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If you look at the Chrome browser when maximized, it has its tab headers right at the top of the window. Can I do something similar?

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1  
What you'll want to do is draw stuff directly on the window frame (the non-client area). That is very possible with WPF; if you search around you may be able to find something you can use. – BoltClock Dec 18 '12 at 10:18
up vote 12 down vote accepted

Absolutely, but you're going to have to remake those buttons yourself (it's not hard, don't worry).

In your MainWindow.xaml:

<Window ...
        Title="" Height="Auto" Width="Auto" Icon="../Resources/MyIcon.ico" 
        ResizeMode="NoResize" WindowStartupLocation="CenterScreen" 
        WindowStyle="None" AllowsTransparency="True" Background="Transparent"
        ...>
    <Canvas>
       <Button /> <!-- Close -->
       <Button /> <!-- Minimize -->
       <Button /> <!-- Maximize -->
       <TabControl>
           ...
       </TabControl>
    </Canvas>
</Window>

Then you just have to place the Buttons and the TabControl as wished on the Canvas, and customize the look and feel.

EDIT: The built in commands for closing/maximizing/minimizing in .NET 4.5 are SystemCommands.CloseWindowCommand/ SystemCommands.MaximizeWindowCommand/SystemCommands.MinimizeWindowCommand

So if you're using .NET 4.5, you can do:

<Window ...
        Title="" Height="Auto" Width="Auto" Icon="../Resources/MyIcon.ico" 
        ResizeMode="NoResize" WindowStartupLocation="CenterScreen" 
        WindowStyle="None" AllowsTransparency="True" Background="Transparent"
        ...>
    <Window.CommandBindings>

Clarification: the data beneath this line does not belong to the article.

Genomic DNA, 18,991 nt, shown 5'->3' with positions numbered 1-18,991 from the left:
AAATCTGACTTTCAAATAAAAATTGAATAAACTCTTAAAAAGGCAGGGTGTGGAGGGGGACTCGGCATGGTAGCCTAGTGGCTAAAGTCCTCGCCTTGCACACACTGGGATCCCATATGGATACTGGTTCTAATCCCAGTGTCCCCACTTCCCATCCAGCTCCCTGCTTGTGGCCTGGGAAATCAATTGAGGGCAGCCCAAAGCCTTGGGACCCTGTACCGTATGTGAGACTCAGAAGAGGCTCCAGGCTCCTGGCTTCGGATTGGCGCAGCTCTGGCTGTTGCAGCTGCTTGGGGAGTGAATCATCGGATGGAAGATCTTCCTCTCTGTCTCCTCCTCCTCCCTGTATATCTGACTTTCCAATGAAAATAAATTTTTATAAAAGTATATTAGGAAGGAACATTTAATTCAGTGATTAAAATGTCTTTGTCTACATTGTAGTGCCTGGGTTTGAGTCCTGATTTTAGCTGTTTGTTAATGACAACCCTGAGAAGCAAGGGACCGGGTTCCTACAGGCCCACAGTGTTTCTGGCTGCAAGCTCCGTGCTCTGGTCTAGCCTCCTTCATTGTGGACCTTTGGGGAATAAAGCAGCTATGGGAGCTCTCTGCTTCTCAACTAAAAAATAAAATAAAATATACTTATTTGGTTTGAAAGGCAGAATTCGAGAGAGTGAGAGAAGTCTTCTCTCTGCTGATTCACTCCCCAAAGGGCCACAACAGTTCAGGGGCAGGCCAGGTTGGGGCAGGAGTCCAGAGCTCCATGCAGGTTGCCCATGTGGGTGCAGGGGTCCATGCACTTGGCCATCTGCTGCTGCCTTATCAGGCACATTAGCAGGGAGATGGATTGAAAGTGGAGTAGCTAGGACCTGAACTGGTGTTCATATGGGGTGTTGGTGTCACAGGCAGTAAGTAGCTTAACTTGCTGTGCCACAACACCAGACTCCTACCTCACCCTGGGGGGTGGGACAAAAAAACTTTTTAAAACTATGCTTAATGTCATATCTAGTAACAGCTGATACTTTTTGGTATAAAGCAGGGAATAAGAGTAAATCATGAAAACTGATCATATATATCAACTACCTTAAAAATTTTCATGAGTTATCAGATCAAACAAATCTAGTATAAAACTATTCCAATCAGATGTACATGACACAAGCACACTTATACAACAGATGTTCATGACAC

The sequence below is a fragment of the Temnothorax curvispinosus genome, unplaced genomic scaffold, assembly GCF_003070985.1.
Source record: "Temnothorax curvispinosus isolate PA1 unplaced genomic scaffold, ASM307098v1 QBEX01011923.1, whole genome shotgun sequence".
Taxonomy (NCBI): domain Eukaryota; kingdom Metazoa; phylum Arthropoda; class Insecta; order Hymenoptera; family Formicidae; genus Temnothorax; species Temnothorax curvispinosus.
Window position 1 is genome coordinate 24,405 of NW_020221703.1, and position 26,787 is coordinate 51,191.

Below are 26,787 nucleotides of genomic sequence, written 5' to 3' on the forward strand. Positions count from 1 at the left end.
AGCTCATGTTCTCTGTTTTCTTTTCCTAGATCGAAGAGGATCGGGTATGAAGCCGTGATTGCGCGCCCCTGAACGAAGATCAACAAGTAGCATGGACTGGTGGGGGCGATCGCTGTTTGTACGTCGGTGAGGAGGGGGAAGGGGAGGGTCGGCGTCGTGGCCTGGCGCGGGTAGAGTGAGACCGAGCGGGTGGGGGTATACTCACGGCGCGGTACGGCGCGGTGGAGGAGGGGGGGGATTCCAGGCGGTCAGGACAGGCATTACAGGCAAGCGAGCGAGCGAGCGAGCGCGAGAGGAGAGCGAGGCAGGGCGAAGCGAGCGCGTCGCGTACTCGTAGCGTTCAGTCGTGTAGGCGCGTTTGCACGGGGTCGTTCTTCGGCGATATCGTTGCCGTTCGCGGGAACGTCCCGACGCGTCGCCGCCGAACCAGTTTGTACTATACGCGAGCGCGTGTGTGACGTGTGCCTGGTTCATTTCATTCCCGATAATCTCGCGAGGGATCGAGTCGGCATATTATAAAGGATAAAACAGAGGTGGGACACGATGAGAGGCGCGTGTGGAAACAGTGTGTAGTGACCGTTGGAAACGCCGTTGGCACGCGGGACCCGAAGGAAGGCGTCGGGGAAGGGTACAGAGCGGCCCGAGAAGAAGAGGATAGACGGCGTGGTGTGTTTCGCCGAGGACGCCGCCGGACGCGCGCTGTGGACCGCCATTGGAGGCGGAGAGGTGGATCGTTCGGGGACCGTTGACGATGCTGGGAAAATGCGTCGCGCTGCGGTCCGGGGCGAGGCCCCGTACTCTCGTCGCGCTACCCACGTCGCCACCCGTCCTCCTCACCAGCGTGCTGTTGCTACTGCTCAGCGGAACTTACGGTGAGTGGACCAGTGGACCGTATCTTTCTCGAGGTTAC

<CommandBinding Command="{x:Static SystemCommands.CloseWindowCommand}" CanExecute="CommandBinding_CanExecute_1" Executed="CommandBinding_Executed_1" />
        <CommandBinding Command="{x:Static SystemCommands.MaximizeWindowCommand}" CanExecute="CommandBinding_CanExecute_1" Executed="CommandBinding_Executed_2" />
        <CommandBinding Command="{x:Static SystemCommands.MinimizeWindowCommand}" CanExecute="CommandBinding_CanExecute_1" Executed="CommandBinding_Executed_3" />
    </Window.CommandBindings>
    <Canvas>
       <Button Command="{x:Static SystemCommands.CloseWindowCommand}" Content="Close" />
       <Button Command="{x:Static SystemCommands.MaximizeWindowCommand}" Content="Maximize" />
       <Button Command="{x:Static SystemCommands.MinimizeWindowCommand}" Content="Minimize" />
       <TabControl>
           ...
       </TabControl>
    </Canvas>
</Window>

And in your C# code-behind:

    private void CommandBinding_CanExecute_1(object sender, CanExecuteRoutedEventArgs e)
    {
        e.CanExecute = true;
    }

    private void CommandBinding_Executed_1(object sender, ExecutedRoutedEventArgs e)
    {
        SystemCommands.CloseWindow(this);
    }

    private void CommandBinding_Executed_2(object sender, ExecutedRoutedEventArgs e)
    {
        SystemCommands.MaximizeWindow(this);
    }

    private void CommandBinding_Executed_3(object sender, ExecutedRoutedEventArgs e)
    {
        SystemCommands.MinimizeWindow(this);
    }

This will make close/maximize/minimize works exactly like with a regular window.
Of course, you may want to use System.Windows.Interactivity to move the C# into a ViewModel.

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Take a look at this blog post which describes how to use the Ribbon API to draw in the Chrome area, while still keeping the standard Windows buttons.

http://blogs.msdn.com/b/wpfsdk/archive/2010/08/25/experiments-with-windowchrome.aspx

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